Interview with Kenny Laguna 1/21/02
Joan Jett started the New Year doing something she's done all the other years: playing in front of live crowds. 2002 started with The Stan Tour, so called because: "We were all over the place, and every place ended in "stan," (Uzbekistan, Pakistan, Turkmenistan... AFGHANISTAN????) according to Jett's musical partner and in this case, fellow performer, Kenny Laguna. These were very exclusive shows: to get into one, you had to be a member of the Armed Forces deployed far from home.
Now Jett is back home, prepping for a number of live dates, writing material for a new album, and taking part in several other projects. Laguna gave some details on where they've been and where The Blackhearts are headed.
Q: Can we expect any new interviews with Joan coming up soon?
KL: Right now, she's just not doing interviews. She did every interview for so many years, everything anybody asked, from high school papers all the way on up. And so she's stopped for now. Through the years, many great artists have gotten to that point. It's very tricky for me, as her musical partner. I have radio stations calling, people calling for comments about things like the Stone Pony [potentially closing].
Q: Speaking of which, now that the Stone Pony has won its fight to remain open, it's been reported that Joan is going to play an anniversary concert there next month. Can you confirm that?
KL: There are no plans to do a show there with Joan, although we probably would, since we like the guy who owns the place.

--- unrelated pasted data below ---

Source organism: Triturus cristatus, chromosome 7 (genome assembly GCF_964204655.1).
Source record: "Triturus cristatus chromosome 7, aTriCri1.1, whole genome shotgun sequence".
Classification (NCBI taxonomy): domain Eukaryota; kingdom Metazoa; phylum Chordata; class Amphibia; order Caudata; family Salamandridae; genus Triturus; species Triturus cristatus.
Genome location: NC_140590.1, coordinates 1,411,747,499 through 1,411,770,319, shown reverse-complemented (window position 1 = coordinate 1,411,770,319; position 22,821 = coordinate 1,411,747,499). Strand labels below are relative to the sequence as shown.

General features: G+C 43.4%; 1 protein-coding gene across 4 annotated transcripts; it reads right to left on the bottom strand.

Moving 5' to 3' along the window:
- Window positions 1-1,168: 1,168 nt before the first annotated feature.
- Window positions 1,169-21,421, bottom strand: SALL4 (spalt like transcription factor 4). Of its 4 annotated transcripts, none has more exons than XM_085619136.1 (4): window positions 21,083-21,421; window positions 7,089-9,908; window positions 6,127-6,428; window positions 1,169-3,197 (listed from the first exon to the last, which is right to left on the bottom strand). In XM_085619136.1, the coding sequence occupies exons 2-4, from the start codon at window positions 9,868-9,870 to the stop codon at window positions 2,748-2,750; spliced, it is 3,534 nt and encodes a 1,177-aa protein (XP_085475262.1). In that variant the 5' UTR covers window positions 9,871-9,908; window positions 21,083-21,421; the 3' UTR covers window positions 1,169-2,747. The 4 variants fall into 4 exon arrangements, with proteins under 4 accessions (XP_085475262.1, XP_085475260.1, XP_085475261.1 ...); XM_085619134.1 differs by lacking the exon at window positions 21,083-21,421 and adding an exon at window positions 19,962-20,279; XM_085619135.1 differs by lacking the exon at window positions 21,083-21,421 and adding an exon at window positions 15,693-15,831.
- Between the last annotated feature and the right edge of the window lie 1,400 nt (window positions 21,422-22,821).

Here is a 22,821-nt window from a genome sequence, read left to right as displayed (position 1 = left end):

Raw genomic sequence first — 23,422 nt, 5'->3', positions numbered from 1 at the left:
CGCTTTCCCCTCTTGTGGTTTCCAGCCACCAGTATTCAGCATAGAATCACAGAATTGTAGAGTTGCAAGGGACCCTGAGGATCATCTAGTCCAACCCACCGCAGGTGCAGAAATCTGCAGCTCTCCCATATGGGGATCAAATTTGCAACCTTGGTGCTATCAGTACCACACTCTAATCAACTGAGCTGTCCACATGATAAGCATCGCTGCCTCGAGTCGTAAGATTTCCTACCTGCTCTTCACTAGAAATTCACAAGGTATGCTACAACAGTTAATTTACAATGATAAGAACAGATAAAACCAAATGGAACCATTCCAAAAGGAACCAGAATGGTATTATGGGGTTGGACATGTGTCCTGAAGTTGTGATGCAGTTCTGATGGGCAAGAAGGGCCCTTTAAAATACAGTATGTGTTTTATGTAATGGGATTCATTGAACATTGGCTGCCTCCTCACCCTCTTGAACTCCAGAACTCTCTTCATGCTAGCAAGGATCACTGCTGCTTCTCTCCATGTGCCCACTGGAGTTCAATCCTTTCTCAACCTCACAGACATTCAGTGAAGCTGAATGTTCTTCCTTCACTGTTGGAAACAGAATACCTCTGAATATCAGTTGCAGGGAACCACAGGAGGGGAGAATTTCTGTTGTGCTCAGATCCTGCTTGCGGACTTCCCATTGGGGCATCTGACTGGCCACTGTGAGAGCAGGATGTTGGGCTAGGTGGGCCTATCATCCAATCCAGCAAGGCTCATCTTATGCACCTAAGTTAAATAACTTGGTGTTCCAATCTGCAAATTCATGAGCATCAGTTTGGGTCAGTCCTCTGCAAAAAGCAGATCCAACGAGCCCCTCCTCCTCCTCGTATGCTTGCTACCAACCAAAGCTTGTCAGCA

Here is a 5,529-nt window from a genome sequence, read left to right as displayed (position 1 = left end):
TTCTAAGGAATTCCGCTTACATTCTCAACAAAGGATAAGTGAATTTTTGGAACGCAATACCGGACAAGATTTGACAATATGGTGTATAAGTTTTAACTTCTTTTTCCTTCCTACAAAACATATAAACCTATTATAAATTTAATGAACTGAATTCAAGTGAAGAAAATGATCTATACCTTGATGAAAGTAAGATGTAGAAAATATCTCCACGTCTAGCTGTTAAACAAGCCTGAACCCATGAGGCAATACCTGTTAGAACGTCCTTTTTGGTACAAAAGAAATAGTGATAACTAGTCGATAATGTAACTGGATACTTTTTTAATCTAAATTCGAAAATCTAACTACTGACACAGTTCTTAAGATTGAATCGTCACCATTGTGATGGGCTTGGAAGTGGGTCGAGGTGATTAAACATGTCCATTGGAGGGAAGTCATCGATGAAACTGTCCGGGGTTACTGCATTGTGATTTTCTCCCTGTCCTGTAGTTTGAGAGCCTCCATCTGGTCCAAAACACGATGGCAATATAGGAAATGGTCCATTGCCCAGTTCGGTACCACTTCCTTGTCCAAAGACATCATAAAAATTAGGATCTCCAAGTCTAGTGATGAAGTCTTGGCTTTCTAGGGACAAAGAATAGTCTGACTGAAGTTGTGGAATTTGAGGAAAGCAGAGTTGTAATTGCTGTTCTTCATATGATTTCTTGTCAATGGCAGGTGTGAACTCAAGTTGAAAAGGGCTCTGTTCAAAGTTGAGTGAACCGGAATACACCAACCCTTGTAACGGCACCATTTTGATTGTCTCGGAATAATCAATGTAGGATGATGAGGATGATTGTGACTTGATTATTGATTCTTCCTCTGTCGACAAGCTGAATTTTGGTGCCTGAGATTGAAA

Q: What else is happening? Is there any word on the long-awaited new album from The Blackhearts?
KL: We're doing a bunch of dates in February, and I expect we'll be doing some more in March. And we're trying to get something going on with a record company. We're giving up on Warner Brothers, I'm pretty sure. They just don't seem to be able to put out a record. That means we have all these labels interested, and we're talking to them, and we're trying to get the best situation.
Q: So you think you'll partner with another major label?
KL: We need the help of a major label. Today you have to spend a million dollars just to put out a single. A lot of labels want us, and we're going to try to make a deal and get [a new album] out in the spring.
Q: Will you get to keep the work that was done at Warner Brothers?
KL: Yes, they're being nice about working out something so we can get the stuff out. Warner Brothers is one of the nicest bunch of people we've had to deal with. It's just that circumstances didn't work out. The company became unstable; even though they ended up really hurting our careers, it wasn't like they were trying to be jerks, they had a lot of changes going on all the time and it just didn't seem like there was enough focus out there, and couldn't stay on top of the situation. It was difficult for everybody.
Q: Will you use the songs you recorded for Warners on the new album?
KL: I don't think we're going to put out the old stuff now, and treat it like a brand new release. If some miracle happened, and something became big, of course we will try to put it out. There's about 30 tracks in the can. Some of it's repeated stuff from both Bob Rock and Teddy Templeman [producing]. We will try to get it out just for the sake of history. It's pretty good, but it's also good to have something in the can you can release, like "La Bamba," if we get shot out of the sky.
Q: So you and Joan are writing new material for an album?
KL: We're working on a lot of things. Joan just did this movie, The Sweet Life. She got into it through Chris Stein from Blondie. His wife was starring in it, they needed somebody beautiful and tough, and Chris suggested Joan, and we liked it and we like these guys. So we wrote some new songs for that: the title song, "The Sweet Life," and another song, called "Cherie" (or "Sherry") after her character.